A piece of this neutron star the size of a sugar cube would weigh 100 million tons — about the mass of the entire human population.
A team of astronomers from West Virginia University claim they've discovered the most massive neutron star to date, packing in more than double the mass of the Sun into a sphere that's only 15 miles across.
Neutron stars are directly observable from Earth mostly in pulsar form — radiating neutron stars that emit powerful radio waves — and are the densest observable objects in the universe. And this is the heaviest yet.
A neutron star is the corpse of a massive celestial body that was once between 10 and 29 times the mass of the Sun but collapsed in on itself in a supernova explosion.
The star, which has the catchy name J0740+6620, is one such pulsar. It was detected using the Green Bank Telescope in Pocahontas County, West Virginia, and a paper detailing the team's discovery was published today in Nature Astronomy.
To figure out its mass, the researchers measured how much gravity is warped around it from a nearby companion star. The result: a tiny sugar-cube's worth would weigh 100 million tons on Earth, or the weight of every single human on Earth combined.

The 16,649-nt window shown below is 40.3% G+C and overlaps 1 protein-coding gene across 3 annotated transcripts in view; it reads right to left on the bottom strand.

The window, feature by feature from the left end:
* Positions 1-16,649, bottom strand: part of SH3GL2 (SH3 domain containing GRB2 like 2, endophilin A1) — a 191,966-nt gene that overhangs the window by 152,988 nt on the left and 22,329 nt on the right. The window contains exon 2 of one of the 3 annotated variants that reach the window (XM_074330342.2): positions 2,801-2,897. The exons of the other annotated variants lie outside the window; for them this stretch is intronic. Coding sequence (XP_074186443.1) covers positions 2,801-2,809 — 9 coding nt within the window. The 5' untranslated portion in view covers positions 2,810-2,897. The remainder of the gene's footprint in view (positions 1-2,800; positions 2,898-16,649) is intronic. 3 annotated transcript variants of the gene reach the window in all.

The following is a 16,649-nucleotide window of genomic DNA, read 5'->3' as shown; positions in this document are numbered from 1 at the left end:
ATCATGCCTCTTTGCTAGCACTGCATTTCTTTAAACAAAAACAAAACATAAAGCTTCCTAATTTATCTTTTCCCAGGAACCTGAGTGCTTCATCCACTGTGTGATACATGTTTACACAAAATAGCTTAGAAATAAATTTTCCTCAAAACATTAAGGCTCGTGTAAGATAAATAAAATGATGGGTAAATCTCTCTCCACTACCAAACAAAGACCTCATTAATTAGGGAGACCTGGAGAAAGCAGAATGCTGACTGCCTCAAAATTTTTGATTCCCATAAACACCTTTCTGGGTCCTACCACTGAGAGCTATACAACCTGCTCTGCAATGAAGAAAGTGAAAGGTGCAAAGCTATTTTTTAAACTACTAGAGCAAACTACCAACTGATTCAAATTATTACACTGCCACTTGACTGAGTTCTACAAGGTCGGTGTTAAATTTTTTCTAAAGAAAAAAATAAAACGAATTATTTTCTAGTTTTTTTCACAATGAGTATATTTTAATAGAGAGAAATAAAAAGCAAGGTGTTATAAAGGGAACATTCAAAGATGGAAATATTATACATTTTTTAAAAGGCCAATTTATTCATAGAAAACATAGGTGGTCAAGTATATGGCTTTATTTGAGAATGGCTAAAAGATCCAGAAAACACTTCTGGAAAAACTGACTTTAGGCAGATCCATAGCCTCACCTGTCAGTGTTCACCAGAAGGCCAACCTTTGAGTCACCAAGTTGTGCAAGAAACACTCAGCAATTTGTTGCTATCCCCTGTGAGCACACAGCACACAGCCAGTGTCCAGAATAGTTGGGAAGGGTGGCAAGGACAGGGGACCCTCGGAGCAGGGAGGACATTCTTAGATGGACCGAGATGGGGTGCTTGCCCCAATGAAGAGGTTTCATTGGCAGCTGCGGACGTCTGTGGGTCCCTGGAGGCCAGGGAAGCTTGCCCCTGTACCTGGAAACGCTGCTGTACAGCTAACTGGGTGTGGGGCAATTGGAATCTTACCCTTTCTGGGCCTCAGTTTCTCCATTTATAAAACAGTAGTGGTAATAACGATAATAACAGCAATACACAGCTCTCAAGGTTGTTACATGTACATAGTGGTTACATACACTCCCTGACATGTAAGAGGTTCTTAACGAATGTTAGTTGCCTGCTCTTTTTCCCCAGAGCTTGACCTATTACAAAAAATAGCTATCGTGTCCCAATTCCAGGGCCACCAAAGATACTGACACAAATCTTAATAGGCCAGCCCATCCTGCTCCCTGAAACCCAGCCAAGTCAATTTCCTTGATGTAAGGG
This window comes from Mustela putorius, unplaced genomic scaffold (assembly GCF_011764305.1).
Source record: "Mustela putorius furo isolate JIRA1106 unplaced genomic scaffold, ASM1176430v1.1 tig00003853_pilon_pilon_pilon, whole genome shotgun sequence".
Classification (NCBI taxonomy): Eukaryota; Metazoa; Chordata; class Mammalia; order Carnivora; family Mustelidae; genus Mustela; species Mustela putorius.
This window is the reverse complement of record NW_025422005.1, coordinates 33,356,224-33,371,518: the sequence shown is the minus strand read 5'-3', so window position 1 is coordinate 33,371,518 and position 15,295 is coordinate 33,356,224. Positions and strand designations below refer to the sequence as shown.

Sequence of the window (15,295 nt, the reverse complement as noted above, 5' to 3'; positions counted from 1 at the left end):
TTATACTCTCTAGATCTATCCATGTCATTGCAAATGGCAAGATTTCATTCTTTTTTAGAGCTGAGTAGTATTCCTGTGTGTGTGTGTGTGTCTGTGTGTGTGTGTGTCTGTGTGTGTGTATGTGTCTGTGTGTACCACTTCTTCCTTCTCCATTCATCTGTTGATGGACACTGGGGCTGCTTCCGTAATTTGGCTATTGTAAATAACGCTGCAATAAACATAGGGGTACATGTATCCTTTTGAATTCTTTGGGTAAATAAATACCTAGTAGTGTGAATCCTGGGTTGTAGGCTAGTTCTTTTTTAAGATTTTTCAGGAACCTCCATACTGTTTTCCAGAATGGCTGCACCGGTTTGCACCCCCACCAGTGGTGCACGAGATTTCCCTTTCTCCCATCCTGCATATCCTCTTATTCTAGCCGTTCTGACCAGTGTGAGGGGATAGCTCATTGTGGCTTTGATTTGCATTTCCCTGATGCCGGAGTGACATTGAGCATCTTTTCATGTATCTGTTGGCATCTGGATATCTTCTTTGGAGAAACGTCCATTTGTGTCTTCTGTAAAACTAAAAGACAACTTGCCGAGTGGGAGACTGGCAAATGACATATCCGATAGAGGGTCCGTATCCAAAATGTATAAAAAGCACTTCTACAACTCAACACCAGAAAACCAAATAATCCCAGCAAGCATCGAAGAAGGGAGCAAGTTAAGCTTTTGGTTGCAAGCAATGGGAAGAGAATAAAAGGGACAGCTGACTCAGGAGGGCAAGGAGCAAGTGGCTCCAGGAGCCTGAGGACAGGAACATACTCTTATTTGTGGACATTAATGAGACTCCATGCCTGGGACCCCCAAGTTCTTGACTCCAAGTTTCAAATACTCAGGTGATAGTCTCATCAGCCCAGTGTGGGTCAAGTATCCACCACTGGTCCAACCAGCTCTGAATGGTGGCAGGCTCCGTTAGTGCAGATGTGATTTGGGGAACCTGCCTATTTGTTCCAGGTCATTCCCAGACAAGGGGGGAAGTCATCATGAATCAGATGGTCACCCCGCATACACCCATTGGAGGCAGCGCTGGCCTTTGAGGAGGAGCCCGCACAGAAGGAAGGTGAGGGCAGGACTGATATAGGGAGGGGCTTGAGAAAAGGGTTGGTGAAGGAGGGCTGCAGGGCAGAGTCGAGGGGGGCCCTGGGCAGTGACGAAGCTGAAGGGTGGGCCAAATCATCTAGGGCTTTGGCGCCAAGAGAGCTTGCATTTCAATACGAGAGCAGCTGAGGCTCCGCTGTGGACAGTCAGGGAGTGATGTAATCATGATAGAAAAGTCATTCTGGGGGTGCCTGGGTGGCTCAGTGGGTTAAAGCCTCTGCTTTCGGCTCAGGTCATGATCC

"These stars are very exotic," professor of physics and astronomy Maura McLaughlin, co-author of the paper, said in a statement. "We don't know what they're made of and one really important question is, 'How massive can you make one of these stars?' It has implications for very exotic material that we simply can't create in a laboratory on Earth."
READ MORE: Astronomers detect the most massive neutron star ever measured [West Virgina University]
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